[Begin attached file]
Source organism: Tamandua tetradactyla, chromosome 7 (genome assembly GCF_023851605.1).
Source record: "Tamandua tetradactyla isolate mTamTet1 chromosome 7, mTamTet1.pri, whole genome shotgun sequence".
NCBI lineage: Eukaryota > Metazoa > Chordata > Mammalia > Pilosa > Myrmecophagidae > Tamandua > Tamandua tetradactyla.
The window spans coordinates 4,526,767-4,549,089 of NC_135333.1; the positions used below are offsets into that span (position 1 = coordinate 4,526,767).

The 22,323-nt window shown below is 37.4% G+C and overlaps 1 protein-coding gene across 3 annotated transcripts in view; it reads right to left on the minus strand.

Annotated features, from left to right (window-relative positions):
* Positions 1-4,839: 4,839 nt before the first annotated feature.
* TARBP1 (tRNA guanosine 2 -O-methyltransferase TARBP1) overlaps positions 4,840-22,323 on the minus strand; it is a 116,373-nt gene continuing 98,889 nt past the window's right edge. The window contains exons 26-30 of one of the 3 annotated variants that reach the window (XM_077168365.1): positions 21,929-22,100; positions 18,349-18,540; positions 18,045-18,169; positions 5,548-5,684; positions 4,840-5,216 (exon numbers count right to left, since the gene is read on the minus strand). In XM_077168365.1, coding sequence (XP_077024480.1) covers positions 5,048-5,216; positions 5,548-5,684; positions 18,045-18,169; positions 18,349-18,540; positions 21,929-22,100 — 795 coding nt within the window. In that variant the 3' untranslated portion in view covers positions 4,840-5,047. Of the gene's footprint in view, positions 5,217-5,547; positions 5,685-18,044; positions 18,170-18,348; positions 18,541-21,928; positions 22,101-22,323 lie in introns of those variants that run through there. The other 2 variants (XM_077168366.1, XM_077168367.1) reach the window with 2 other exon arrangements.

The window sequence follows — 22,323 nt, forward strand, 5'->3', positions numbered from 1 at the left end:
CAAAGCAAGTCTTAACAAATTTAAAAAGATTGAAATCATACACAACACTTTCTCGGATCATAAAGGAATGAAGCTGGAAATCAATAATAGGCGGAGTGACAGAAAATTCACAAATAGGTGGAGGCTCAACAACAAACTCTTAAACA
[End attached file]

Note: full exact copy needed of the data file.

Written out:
Source organism: Tamandua tetradactyla, chromosome 7 (genome assembly GCF_023851605.1).
Source record: "Tamandua tetradactyla isolate mTamTet1 chromosome 7, mTamTet1.pri, whole genome shotgun sequence".
NCBI lineage: Eukaryota > Metazoa > Chordata > Mammalia > Pilosa > Myrmecophagidae > Tamandua > Tamandua tetradactyla.
The window spans coordinates 4,526,767-4,549,089 of NC_135333.1; the positions used below are offsets into that span (position 1 = coordinate 4,526,767).

The 22,323-nt window shown below is 37.4% G+C and overlaps 1 protein-coding gene across 3 annotated transcripts in view; it reads right to left on the minus strand.

Annotated features, from left to right (window-relative positions):
* Positions 1-4,839: 4,839 nt before the first annotated feature.
* TARBP1 (tRNA guanosine 2 -O-methyltransferase TARBP1) overlaps positions 4,840-22,323 on the minus strand; it is a 116,373-nt gene continuing 98,889 nt past the window's right edge. The window contains exons 26-30 of one of the 3 annotated variants that reach the window (XM_077168365.1): positions 21,929-22,100; positions 18,349-18,540; positions 18,045-18,169; positions 5,548-5,684; positions 4,840-5,216 (exon numbers count right to left, since the gene is read on the minus strand). In XM_077168365.1, coding sequence (XP_077024480.1) covers positions 5,048-5,216; positions 5,548-5,684; positions 18,045-18,169; positions 18,349-18,540; positions 21,929-22,100 — 795 coding nt within the window. In that variant the 3' untranslated portion in view covers positions 4,840-5,047. Of the gene's footprint in view, positions 5,217-5,547; positions 5,685-18,044; positions 18,170-18,348; positions 18,541-21,928; positions 22,101-22,323 lie in introns of those variants that run through there. The other 2 variants (XM_077168366.1, XM_077168367.1) reach the window with 2 other exon arrangements.

The window sequence follows — 22,323 nt, forward strand, 5'->3', positions numbered from 1 at the left end:
CAAAGCAAGTCTTAACAAATTTAAAAAGATTGAAATCATACACAACACTTTCTCGGATCATAAAGGAATGAAGCTGGAAATCAATAATAGGCGGAGTGACAGAAAATTCACAAATAGGTGGAGGCTCAACAACAAACTCTTAAACA